ANNA (brandishing a chic silk undergarment Ninotchka brought back from Paris): When I passed through the laundry yard today I saw all the women huddled around this, so I brought it up here. Things like this create a bad feeling - first, they didn't know whose it was, and then they saw the Paris label, and did it start a commotion! Some said it's what we all ought to wear and others said it's like hanging foreign ideas on our clothes line, it undermines our whole cause.
NINOTCHKA: I see -
ANNA: You know how it is today - all you have to do is wear a pair of silk stockings and they suspect you of counter-revolution.
NINOTCHKA: Thank you, Anna - I'll dry it up here when I wash it next. I should hate to see our country endangered by my underwear.
[Anna asks Ninotchka if she brought anything else back from Paris and she explains that she left everything else she bought behind because she had to return to Moscow in a hurry; she just happened to be wearing the camisole when she left for the airport. She mentions that among all the garments left behind, her favorite was a hat.]
NINOTCHKA: It was very silly. I would be ashamed to wear it here.
ANNA: As beautiful as that!
[Ninotchka mentions that she also bought an evening gown, which causes Anna to marvel at the extravagance of wearing different clothes for different times of day]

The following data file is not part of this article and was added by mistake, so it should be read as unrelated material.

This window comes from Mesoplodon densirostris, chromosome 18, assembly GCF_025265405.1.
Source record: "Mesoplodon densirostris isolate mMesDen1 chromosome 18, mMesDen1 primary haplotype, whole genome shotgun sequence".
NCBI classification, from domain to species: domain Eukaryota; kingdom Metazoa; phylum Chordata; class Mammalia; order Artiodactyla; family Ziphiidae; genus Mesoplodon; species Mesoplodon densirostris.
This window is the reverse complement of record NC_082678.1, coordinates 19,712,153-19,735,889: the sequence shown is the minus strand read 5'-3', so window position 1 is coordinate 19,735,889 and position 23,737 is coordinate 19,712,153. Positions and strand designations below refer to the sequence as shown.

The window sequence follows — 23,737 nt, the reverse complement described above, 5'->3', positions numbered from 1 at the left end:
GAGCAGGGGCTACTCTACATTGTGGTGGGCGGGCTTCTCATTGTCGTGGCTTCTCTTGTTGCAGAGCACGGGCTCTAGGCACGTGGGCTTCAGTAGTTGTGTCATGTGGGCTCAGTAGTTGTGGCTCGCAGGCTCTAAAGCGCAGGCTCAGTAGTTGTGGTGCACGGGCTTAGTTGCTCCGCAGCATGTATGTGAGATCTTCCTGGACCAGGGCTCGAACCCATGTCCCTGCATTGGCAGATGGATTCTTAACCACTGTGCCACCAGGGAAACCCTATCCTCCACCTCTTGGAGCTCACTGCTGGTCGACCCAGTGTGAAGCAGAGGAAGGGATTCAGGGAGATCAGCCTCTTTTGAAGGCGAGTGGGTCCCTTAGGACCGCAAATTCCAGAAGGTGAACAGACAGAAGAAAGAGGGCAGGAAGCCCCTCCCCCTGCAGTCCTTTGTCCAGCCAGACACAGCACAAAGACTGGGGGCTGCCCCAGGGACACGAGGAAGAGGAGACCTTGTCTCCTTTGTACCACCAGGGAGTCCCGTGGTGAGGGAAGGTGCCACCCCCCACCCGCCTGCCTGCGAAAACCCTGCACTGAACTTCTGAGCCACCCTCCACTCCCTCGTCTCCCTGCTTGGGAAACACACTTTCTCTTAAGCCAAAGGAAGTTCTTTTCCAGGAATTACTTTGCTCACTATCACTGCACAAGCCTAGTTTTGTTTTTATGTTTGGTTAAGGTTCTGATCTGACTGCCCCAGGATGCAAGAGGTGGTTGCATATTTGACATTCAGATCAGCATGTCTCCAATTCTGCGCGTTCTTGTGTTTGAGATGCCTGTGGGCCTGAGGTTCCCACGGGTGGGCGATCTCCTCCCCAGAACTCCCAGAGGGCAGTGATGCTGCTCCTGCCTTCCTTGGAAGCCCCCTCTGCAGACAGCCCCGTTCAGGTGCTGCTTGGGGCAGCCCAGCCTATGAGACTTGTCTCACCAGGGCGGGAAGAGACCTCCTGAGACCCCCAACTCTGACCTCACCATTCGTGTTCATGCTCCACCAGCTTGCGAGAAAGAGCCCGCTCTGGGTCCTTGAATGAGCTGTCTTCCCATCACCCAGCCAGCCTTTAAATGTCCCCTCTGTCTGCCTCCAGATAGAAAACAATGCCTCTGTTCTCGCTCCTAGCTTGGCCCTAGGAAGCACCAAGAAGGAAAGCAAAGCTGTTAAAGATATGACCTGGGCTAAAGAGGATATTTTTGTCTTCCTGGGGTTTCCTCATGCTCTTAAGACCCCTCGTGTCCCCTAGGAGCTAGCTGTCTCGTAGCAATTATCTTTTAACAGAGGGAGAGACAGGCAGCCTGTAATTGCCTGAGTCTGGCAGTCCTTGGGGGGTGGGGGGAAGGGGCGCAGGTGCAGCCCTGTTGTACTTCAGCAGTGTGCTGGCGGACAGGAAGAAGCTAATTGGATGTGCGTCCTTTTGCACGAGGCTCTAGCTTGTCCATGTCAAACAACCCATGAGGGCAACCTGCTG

ANNA: You are exaggerating!
NINOTCHKA: No, it's true - that's how they live in the other world. Here we dress to cover up our bodies - to keep warm.
ANNA: And there?
NINOTCHKA: Sometimes they're not completely covered - but they don't freeze.
[Anna strokes the exquisitely soft material the undergarment is made of, marveling that such luxuriant fabric is used for a piece of clothing that isn't even visible to other people's eyes. She asks Ninotchka if she can borrow if for her upcoming honeymoon, and Ninotchka says she can have it for keeps. An overjoyed and grateful Anna hurries off to work clutching her cello. Ninotchka, finding herself alone, turns on the radio for solace, looking for music. But every Soviet station is broadcasting state propaganda - facts and figures about the economy, productivity soaring, etc]
NINOTCHKA (plaintively): No music!